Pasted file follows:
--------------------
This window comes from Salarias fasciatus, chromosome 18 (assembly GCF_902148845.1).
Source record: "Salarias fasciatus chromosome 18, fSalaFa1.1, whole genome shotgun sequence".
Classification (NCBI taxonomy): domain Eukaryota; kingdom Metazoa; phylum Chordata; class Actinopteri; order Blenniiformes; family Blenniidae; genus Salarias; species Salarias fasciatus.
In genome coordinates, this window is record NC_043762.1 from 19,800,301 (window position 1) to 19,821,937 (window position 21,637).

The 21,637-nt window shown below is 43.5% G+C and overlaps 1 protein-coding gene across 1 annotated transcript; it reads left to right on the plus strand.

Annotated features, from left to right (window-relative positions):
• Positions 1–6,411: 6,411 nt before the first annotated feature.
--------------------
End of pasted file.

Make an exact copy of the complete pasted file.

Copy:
This window comes from Salarias fasciatus, chromosome 18 (assembly GCF_902148845.1).
Source record: "Salarias fasciatus chromosome 18, fSalaFa1.1, whole genome shotgun sequence".
Classification (NCBI taxonomy): domain Eukaryota; kingdom Metazoa; phylum Chordata; class Actinopteri; order Blenniiformes; family Blenniidae; genus Salarias; species Salarias fasciatus.
In genome coordinates, this window is record NC_043762.1 from 19,800,301 (window position 1) to 19,821,937 (window position 21,637).

The 21,637-nt window shown below is 43.5% G+C and overlaps 1 protein-coding gene across 1 annotated transcript; it reads left to right on the plus strand.

Annotated features, from left to right (window-relative positions):
• Positions 1–6,411: 6,411 nt before the first annotated feature.